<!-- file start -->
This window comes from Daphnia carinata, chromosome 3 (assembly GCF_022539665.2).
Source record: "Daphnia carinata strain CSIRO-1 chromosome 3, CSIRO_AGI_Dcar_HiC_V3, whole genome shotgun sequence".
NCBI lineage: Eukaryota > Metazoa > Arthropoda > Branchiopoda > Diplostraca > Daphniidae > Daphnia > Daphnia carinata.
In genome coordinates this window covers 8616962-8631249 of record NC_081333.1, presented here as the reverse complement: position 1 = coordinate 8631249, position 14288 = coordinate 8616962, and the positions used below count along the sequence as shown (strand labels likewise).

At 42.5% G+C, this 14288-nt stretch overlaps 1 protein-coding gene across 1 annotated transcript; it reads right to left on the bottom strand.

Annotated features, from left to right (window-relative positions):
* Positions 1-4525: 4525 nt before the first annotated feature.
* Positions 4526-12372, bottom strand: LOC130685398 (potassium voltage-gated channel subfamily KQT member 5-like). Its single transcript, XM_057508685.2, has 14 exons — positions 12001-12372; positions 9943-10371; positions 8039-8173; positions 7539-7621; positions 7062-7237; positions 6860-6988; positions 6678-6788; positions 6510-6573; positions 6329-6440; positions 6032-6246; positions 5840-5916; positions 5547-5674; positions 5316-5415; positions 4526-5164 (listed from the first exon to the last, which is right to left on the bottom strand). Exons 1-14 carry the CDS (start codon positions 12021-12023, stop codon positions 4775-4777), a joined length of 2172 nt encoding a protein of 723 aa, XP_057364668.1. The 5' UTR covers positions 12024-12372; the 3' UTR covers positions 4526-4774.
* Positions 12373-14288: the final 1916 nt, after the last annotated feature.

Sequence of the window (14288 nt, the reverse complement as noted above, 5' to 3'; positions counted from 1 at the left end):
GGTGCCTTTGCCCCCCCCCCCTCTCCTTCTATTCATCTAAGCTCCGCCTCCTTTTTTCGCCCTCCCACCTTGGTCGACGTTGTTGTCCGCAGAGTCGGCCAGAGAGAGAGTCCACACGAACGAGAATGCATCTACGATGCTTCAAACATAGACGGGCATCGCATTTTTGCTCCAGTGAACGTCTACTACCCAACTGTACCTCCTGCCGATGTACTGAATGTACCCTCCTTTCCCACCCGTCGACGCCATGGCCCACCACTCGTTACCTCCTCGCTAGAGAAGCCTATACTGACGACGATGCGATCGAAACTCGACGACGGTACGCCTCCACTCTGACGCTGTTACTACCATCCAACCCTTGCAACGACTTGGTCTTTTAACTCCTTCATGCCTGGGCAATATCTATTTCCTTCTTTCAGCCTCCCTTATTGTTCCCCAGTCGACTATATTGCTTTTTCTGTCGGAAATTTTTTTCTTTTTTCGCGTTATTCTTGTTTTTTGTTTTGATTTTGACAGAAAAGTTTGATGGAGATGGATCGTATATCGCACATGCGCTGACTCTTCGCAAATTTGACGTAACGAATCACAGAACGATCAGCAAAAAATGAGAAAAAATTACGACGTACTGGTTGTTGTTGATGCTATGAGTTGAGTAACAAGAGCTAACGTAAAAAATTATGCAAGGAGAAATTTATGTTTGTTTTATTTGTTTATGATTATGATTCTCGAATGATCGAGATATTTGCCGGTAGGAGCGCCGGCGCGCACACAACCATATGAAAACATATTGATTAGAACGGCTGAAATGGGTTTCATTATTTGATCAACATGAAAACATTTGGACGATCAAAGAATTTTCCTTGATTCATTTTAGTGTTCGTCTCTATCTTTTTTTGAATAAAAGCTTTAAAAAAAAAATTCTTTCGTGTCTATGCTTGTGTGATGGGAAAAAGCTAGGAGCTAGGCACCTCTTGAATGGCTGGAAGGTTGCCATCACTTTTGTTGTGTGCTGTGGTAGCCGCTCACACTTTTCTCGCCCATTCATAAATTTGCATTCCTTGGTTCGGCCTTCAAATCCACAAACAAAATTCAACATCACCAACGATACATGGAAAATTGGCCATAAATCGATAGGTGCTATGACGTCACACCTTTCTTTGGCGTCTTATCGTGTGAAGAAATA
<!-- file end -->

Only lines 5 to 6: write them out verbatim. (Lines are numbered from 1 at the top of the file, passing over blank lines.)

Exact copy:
At 42.5% G+C, this 14288-nt stretch overlaps 1 protein-coding gene across 1 annotated transcript; it reads right to left on the bottom strand.

Annotated features, from left to right (window-relative positions):